Due to constraints around shopping and cooking, Alcott has often relied on takeaways, which he felt wasn’t the best option for his health and fitness.
“We wanted to provide fresh, not frozen, healthy but delicious meals for the 4.5 million people in Australia who have some form of disability. I think there was a lack of choice out there in the market and we wanted to give a few options for people to pick some delicious food,” he said.
The profit for purpose startup is co-funded by the National Disability Insurance Scheme (NDIS), which covers the costs of preparation and delivery, and ensures that eligible customers will pay no more than $3 per meal.
After working with a team of dieticians and nutritionists and partnering with a kitchen in Melbourne, the business launches today with more than 30 fresh meal options on the menu.
Accessibility on the menu
Accessibility is, of course, front of mind, with braille stickers on packaging for people with low/no vision and remoulded texture modified meals for those with difficulties chewing, who would otherwise need to blitz the food before eating.
“We texture modify [the food], and then we remould it back into the shape of real food. We call it dignified eating for people who might have a high level disability.”
Everything from the website, where orders can be placed, to the call centre, is fully accessible.
“We’ve got this thing called an accessibility widget, which means the text size can be changed. We use screen readers so people with dyslexia can use it, so we’re trying to think of everything.
“We are disability voice led so we understand our customer base because we all have disabilities, we know what people need.”
Leading by example
In 2019, Alcott launched the Remove The Barrier campaign through the Dylan Alcott Foundation, to encourage businesses around Australia to commit to hiring people with disability.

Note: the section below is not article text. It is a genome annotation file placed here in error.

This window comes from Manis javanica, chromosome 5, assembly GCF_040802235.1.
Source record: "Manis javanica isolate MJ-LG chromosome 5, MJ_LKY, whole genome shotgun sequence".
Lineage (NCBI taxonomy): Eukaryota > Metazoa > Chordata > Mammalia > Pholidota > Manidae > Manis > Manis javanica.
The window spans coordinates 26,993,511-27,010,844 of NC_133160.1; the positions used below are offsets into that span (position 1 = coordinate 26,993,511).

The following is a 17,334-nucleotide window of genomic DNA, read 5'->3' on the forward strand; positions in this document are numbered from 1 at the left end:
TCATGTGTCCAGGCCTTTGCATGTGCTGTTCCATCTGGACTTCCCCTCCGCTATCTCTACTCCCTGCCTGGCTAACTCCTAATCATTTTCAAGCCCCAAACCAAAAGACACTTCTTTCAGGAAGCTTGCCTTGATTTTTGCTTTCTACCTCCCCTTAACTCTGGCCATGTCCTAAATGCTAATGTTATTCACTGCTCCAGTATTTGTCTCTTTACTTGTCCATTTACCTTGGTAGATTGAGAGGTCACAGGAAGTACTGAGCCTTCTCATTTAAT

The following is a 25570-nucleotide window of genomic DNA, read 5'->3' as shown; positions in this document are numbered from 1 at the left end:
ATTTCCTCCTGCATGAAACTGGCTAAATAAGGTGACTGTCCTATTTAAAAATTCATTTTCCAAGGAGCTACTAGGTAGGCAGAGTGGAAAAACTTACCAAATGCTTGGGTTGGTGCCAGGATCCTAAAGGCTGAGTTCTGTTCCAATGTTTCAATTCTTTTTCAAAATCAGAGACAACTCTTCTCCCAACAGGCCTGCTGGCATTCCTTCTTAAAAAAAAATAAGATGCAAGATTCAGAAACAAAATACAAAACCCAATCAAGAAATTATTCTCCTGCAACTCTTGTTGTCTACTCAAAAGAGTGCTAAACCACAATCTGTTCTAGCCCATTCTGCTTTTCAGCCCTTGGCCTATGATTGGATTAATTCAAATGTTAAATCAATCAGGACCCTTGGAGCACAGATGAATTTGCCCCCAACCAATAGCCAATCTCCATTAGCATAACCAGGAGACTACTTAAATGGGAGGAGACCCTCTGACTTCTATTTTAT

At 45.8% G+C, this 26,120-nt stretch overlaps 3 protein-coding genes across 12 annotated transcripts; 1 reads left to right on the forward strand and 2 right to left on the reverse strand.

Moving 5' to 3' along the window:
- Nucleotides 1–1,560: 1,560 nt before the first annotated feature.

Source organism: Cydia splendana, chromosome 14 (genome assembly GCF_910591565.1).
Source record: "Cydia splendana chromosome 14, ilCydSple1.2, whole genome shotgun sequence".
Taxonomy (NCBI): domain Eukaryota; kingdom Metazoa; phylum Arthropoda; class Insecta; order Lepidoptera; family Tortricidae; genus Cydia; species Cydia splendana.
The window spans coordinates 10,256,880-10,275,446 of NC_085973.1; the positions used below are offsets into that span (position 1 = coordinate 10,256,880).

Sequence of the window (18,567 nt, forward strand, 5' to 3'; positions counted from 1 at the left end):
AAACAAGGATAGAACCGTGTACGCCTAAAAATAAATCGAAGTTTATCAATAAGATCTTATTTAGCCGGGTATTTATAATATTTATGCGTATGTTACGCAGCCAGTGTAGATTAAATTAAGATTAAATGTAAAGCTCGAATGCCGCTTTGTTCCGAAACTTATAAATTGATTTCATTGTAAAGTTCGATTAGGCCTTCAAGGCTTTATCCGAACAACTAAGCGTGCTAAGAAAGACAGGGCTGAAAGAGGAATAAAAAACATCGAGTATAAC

Now, instead of just talking about it, Alcott is showing businesses why this works.
“We’re hiring people with a disability right throughout the business, so from our boardroom to our PR and marketing, our call centre, our warehouse, our delivery drivers, the guy who drives the forklift uses a claw as one of his hands to be able to drive; I’m talking everywhere throughout the business we’re hiring people with a disability,” Alcott said.
Able Foods’ employees may have a physical disability, intellectual disability, autism or Asperger’s Syndrome, it really doesn’t matter, Alcott said it was about finding the right talent.
“We could have hired able-bodied people to do the roles, and probably found them quicker, but we didn’t want to rush into that because we wanted to, not only find people with disability, but we wanted to find bloody awesome talent,” he said.
According to a 2011 Deloitte study, 90 per cent of employees with disability are equally or more productive than other workers, yet the unemployment rate for people with disability is around 1.5 times higher than for those without a disability.
“[People with disability] have higher retention rates, low absenteeism, yet they can’t find work. So, rather than telling people, I’m going to show people exactly why we’ve done it,” Alcott said.
“We’re not doing it for the CSR or to look good, we’re doing it because people with disability make bloody good employees, and we’re gonna have a kickass business because of it.”
Staying true to its values, Able Foods is working with like-minded manufacturers and suppliers, and has partnered with The Dylan Alcott Foundation through a number of grants to support young people with disability to achieve their goals.
Just the beginning
The business is currently delivering to Victoria, New South Wales, Tasmania, Queensland and South Australia, and is soon set to launch into Western Australia and the Northern Territory.
“It’s about getting Able Foods into as many people’s hands as we can. We’re so proud of the fresh produce that we’re providing … People with a disability don’t want to eat frozen foods their whole lives, so we’re really excited about it.”
Alcott has big plans to grow the business, with an FMCG line in the mix and B Corp certification in its sights next year.
“We’re just starting in the food industry and we definitely want to explore other areas; it’s going to be a big 2021 so what this space.”